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THE THEORY OF THE EXCITATION FUNCTION:

A DEMONSTRATION OF ITS PHYSICAL MEANING

Claude H. Gary, member IEEE

Electricite de France, Paris

Abstract-This paper presents a simple demonstration and the physical meaning of the excitation function due to corona effect on EHV conductors. Its purpose is to promote and to make easier the ap- plication of the excitation function, in order to improve the calcula- tion methods of Radio Interference of EHV lines.

INTRODUCTION

Radio interference (RI), generated by a corona streamer is caused by the movement of space charges in the electric field of the conductor. These charges are due to the ionization of air in the immediate vicinity of the conductor. As a source of RI, the streamer is usually represented

as a current generator: the current injected from this generator into the conductor depends only on the own characteristics of this streamer. In 1956 (1), Adams demonstrated that this representation was somewhat imperfect, and that in reality the corona streamer induced currents in all conductors of a multiwire system (and not only in the conductor that produced it). These currents depend on the character-

istics of the conductor under corona and on the selfs and mutual capac- itances of the conductors.

The separation into two terms constitutes a worthy progress, for it shows that the RI currents in conductors of different lines are not necessarily equal from one line to the other, even if they are produced

by identical corona streamers. According to Adams the term that expresses the characteristics of the corona streamer is the "excitation function". In this paper we present a new demonstration of the meaning of the excitation function. Although this one is not thoroughly rigorous,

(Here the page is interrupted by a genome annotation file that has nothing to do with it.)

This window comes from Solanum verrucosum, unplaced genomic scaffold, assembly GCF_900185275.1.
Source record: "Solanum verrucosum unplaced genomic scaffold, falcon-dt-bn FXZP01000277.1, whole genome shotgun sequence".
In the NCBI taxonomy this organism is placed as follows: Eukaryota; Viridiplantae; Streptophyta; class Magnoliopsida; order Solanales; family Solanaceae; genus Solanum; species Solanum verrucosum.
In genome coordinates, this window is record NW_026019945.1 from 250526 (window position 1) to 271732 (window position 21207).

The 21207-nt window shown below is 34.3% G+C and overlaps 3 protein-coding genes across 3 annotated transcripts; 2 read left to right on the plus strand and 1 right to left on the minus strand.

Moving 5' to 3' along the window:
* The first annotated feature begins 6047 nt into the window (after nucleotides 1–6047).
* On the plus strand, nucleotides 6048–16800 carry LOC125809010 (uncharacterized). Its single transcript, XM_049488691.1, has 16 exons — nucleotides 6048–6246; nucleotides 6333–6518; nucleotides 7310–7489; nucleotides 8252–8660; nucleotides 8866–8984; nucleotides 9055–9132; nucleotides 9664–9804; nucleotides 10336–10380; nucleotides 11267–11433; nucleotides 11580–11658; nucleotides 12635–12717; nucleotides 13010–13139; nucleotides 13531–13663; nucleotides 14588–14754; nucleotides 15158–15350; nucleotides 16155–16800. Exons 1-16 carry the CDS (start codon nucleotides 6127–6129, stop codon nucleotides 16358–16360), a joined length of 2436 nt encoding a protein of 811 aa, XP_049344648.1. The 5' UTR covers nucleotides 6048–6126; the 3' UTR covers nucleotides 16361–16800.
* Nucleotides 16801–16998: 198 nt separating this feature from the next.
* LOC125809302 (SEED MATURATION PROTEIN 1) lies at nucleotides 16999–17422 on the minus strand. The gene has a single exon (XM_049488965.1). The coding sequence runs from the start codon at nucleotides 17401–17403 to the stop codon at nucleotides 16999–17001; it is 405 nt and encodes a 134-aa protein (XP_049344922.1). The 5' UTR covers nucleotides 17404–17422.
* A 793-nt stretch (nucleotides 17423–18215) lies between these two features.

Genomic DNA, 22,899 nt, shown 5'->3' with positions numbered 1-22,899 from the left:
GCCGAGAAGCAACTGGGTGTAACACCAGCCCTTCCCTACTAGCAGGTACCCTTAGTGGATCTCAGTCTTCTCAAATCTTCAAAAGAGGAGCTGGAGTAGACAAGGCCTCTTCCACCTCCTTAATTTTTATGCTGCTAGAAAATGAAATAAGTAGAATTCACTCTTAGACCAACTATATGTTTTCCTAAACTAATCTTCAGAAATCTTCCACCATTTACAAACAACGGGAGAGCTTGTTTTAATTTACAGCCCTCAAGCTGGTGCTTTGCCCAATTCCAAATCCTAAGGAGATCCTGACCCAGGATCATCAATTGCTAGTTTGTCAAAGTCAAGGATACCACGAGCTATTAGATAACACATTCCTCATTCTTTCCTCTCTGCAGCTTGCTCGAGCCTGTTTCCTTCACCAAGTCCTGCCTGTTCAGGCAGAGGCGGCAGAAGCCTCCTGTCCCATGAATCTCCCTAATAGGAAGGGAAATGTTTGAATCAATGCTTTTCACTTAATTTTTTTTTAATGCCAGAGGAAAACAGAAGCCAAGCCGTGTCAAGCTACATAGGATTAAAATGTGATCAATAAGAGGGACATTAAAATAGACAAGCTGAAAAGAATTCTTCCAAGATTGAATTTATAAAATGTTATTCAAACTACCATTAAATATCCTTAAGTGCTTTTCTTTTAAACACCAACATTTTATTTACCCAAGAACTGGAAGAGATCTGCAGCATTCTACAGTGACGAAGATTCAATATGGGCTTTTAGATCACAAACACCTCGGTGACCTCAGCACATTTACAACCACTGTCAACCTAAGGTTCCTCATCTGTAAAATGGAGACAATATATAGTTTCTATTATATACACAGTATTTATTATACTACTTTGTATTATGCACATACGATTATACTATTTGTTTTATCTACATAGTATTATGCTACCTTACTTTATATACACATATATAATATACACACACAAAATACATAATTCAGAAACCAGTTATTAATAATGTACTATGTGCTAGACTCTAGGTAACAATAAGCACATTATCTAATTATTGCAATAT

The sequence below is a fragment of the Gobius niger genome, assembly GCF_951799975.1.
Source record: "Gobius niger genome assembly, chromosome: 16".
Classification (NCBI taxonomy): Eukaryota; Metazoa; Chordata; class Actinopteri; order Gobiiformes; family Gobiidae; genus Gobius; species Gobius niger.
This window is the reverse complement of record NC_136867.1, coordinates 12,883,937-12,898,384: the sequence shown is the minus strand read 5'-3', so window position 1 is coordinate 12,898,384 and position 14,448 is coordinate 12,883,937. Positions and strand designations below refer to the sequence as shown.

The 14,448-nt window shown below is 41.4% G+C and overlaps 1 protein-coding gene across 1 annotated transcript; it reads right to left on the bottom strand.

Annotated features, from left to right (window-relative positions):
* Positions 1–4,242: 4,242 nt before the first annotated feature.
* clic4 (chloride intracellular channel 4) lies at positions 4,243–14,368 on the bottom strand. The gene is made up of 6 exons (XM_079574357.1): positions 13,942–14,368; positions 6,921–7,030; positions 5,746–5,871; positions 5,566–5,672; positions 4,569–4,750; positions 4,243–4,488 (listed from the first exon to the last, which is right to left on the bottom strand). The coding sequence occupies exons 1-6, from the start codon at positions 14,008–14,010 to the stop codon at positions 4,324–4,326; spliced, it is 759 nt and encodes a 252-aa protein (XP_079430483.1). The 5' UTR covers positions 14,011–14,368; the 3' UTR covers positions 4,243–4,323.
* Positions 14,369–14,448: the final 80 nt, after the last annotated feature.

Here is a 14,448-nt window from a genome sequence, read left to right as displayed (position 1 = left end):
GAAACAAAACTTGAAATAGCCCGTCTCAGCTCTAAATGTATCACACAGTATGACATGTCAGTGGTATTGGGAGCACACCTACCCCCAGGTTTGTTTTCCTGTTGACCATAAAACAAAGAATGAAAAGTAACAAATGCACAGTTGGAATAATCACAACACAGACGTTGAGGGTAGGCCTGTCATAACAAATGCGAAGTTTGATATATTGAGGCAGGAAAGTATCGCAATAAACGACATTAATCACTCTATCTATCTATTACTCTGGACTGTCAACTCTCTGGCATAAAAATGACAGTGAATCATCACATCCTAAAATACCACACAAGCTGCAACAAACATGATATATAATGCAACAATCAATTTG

it nevertheless presents the advantage of permitting to grasp, in a very concrete way, itstheoretical and practical significance.

DEMONSTRATION BY MEANS OF THE POTENTIAL FUNCTION

Elementary case of a coaxial element

Let us consider an element consisting of a cylindrical conductor

having a radius r, and located coaxially within a cylinder of radius R, representing the mass of zero potential.

Fig. 1.

Paper 71 TP 153-PWR, recommended and approved by the Transmission and

Engineering Society for presentation

Distribution Committee of the IEEE Power

at the IEEE Winter Power Meeting, New York, N.Y., January 31-February 5, 1971.

Manuscript submitted September 16, 1970;

24, 1970.

made available for printing December

per unit length is placed

within this coaxial element. Let the space charge be in the form of an

infinitely thin cylinder of radius p (fig. 1). If the center conductor is connected to ground, it will be at zero

In this

potential and carry a charge q induced by the presence of

electrical state, the radial electrostatical field is given by Gauss's theorem:

Suppose that a space charge of density

qo

qo.

atapointoftheradius r<cs cy L: 2r.qs

at a point of the radius <cscR : E2-

q

2n6t,.s

i

J

(1)

Integrating in order to obtain the potential difference:

Vr

VRJElds+

r

R

E2ds = -E

2

.

[Lnq

r

r

q.tn&}

(2)

Since Vr - VR = 0, the charge per unit length induced on the center conductor is:

9

=

-

9

R

(3)

Now assume that the cylindrical space charge

velocity dp/dt. This expansion results in the rate of change dq/dt of the

induced charge, that represents the injected current. To calculate this current

qo uniformly expands at

dq

dt

dq

d!

d?

dt

1

In R

qo

P

dp

dt

(4)

substitutingfor

1

In

R/r

c

2nrE.

(5)

where C = capacity per unit length of the coaxial cell:

.

C

2lCEo

So

p

dp

dt

(6)

It should be noted that this current is the product of two terms:

one,

c

2nEo

which depends on the cell geometry; and

the second, 2L *P

P

dt'

which solely depends on the characteristics of the space charge, that is to say, its quantity and the law of its movement. Next, the excitation function will be defined from the second term of the product.